For example, before I arrived in Croatia I read a news story about how multiple times Croatia’s soccer clubs were fined, and fans were excluded from some games, for racist chants at black players (for example, making monkey noises). Now to be fair to Croatians this was only ~10-20% of the stadium, and this has happened in other European countries like Italy. In other words the majority of Croatians are not misbehaving like this, and this problem is not unique to Croatia. However, if this happened on the same scale in a major American sports stadium, I imagine those people would get the snot beat out of them by the remainder of the crowd. Maybe this would be possible at a small US sporting event in some isolated areas of the country, but probably not at a major sporting in a major city. Then again, maybe I am being naïve. Are Americans perfect in this regard? No, but at least many will admit that improvement is needed so the problem can be faced and dialogue can happen.
The first coastal town we hit in Slovenia was the coastal town of Piran, part of Slovenia's measly 29 miles of coastline. Piran has a lot of bang for the buck though. The architecture of the town felt more a mix of Germanic and Venetian, since this part of Slovenia used to be part of the Austrian Empire and Venetian Republic. Language and some cultural aspects of the people still seemed more Italian flavored, probably because at the beginning of the century, most of the town's inhabitants were Italian, so this aspect is not much different than the Istrian coast we just came from.
At this point in the day, I unfortunately realized this was going to be the second day that felt a bit rushed. Oh well, you live, you learn. So far only two days rushed and hopefully 14 days more relaxed.
At the end of the day we visited the Postojna Caves, the largest series of limestone caves in the world. It was very impressive but it also felt a little like Disneyland. First of all, to visit you must take a tour. For part of the tour you get on this little moving train. The train moves through caves that sometimes look like the caves found in a Disney ride, except all of the cave formations are incredible because they’re real and not made out of concrete. Secondly, they are trying to wring every last euro out of you. Employees try to up sell you on the tour before you even reach the cave entrance, and the audioguide has five ads slipped into it trying to sell you stuff. The audioguide says no flash pictures because they may disturb the cave wildlife. They insinuate that this sensitivity is part of the reason why the caves are pristine, and hence the cave wildlife has been conserved. However, the entire cave is artificially lit and the biologist in me is wondering “where are all the bats at and why don’t they ever mention them if this cave is so pristine, this is a cave right?” The floor of the final cave is covered with concrete and it contains gift shop where you can buy all those postcards of the pictures you couldn’t take (yes the gift shop is INSIDE THE CAVE). I’m not saying don’t go, the caves are a must see, but when the attraction is nature itself all that ‘unnatural’ stuff and Disneyfied atmosphere really takes away from the enjoyment or sense of wonder. Also they should have a ‘must be shorter than this to ride this ride’ sign. That train is lawsuit city - I’m vertically challenged and I thought that a stalactite was going to smack me in the head a couple of times. This train would be a good way to shut Charles Barkley up.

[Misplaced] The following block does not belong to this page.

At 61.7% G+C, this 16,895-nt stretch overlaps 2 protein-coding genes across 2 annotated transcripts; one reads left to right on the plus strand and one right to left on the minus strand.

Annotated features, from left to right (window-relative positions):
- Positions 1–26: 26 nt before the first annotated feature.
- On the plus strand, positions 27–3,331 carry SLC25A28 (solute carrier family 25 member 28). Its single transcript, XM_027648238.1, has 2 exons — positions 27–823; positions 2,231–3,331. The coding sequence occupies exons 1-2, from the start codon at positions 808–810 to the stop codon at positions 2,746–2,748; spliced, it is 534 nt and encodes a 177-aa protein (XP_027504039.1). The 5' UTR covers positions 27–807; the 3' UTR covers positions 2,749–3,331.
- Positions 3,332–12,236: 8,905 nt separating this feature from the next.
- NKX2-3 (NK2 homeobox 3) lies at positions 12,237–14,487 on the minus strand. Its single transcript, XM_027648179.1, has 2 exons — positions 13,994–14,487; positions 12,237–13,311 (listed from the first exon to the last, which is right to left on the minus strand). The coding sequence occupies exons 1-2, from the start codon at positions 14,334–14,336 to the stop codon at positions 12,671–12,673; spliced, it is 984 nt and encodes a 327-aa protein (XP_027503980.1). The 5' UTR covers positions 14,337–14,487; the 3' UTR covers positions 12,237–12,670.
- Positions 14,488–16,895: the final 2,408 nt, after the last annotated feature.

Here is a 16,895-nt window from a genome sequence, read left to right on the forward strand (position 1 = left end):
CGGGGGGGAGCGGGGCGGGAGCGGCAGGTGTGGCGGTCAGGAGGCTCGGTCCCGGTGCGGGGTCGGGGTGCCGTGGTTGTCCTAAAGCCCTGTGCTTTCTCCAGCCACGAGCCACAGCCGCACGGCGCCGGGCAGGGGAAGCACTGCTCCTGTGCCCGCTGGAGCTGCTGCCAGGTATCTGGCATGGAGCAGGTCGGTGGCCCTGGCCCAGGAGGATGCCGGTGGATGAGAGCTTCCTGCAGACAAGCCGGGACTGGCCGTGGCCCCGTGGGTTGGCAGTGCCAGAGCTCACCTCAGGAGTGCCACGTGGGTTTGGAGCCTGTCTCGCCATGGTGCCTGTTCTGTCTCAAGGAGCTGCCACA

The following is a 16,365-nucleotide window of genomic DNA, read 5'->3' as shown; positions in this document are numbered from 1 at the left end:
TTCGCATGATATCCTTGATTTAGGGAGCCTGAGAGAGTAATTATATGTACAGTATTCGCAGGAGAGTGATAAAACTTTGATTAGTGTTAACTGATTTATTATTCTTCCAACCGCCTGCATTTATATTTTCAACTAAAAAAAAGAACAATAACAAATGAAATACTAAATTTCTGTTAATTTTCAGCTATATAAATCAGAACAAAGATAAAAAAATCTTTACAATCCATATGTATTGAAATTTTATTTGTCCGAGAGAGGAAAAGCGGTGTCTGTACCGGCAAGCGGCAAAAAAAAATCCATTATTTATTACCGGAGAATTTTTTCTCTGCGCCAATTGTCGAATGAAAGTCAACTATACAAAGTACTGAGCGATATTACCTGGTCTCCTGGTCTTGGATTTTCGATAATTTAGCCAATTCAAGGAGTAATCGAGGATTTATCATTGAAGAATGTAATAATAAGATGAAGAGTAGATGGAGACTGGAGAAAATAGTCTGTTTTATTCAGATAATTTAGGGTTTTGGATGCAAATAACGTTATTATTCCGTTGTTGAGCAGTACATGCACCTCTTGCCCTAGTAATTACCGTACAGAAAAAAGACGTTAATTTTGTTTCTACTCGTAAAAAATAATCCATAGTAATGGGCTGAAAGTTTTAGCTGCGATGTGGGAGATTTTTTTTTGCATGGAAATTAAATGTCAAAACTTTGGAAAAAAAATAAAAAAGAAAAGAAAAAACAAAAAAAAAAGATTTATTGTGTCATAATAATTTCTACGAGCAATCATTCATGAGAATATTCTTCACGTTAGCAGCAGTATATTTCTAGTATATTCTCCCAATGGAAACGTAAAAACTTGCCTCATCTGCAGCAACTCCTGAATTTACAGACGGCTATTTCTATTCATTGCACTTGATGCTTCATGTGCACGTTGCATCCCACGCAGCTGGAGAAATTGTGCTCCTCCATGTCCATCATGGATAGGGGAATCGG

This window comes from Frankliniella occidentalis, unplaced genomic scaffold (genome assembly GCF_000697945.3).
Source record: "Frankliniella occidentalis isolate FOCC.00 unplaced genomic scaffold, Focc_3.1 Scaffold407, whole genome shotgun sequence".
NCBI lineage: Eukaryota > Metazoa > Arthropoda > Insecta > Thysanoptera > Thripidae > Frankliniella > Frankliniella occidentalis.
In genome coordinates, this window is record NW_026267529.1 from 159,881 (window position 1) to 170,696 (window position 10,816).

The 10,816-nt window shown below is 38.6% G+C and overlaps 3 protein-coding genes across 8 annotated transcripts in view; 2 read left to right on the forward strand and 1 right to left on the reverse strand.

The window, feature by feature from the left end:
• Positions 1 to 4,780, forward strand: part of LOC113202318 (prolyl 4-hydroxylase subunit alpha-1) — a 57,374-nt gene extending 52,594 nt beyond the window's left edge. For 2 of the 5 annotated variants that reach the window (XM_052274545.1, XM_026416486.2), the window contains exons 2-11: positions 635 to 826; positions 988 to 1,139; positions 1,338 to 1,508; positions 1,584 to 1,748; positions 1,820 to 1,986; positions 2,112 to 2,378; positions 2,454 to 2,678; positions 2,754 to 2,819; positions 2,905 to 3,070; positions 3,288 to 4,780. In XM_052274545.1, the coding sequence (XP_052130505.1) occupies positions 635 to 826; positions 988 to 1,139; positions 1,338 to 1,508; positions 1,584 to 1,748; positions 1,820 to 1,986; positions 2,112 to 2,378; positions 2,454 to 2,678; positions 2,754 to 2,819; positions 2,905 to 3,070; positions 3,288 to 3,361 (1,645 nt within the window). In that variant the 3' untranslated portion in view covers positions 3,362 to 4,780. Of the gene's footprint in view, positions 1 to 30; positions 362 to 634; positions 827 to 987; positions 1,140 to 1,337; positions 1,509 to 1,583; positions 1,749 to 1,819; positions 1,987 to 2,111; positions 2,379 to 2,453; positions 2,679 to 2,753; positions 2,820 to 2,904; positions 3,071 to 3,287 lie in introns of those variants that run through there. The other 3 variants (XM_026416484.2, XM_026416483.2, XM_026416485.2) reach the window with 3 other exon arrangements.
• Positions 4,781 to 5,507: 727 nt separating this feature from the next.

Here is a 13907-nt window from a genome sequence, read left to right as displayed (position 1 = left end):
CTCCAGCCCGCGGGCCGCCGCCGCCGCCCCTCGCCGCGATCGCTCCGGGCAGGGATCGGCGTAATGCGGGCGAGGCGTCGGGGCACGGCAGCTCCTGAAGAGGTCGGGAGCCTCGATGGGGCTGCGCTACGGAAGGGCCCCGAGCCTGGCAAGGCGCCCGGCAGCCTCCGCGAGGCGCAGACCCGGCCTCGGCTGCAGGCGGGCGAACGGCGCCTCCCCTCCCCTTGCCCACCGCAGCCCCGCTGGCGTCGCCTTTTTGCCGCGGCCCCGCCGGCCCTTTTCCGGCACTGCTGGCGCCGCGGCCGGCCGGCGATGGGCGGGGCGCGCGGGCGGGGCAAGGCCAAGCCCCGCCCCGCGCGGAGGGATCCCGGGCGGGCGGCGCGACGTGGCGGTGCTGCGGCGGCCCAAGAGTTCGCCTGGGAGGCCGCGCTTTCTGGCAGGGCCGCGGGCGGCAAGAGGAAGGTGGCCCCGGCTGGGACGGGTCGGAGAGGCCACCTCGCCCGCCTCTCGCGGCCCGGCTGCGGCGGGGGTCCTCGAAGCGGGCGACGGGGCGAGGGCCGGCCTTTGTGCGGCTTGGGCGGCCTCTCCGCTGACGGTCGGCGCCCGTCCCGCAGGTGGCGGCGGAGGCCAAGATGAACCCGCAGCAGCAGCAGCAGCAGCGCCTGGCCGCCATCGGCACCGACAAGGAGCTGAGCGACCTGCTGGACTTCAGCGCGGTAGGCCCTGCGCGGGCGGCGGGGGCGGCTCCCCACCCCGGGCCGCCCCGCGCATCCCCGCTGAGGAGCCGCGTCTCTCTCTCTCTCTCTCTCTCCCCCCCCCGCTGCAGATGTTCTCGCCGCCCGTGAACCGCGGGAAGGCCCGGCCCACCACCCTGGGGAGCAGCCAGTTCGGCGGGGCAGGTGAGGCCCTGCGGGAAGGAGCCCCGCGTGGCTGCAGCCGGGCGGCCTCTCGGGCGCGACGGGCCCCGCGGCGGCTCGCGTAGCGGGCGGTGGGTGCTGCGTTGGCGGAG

We also visited the nearby Predjama Castle. The castle is incredible looking in pictures, with the castle nested in a cave structure. I was unexpectedly impressed with it in person. The thing that is difficult to perceive when you view the picture is how huge the castle and cave is. Supposedly this castle was inhabited by some rich robber. He holed up in the castle which protected him from army authorities, and survived by using a secret tunnel to assess supplies in an adjacent town. The army got him by bribing a servant in the castle to indicate when he was using the outhouse on the top floor of the castle. They then shot him with a cannonball while using the toilet.
Overwhelmed with sightseeing, we sped off to Ljubljana, the capital and largest city in Slovenia. On the way we got stuck in traffic. I turns out that Americans are not the only people who create traffic jams by gawking at nothing. Luckily we found a parking spot right across the street from where we were staying in the city. Tonight we grabbed a late dinner and stayed at Stari Tisler.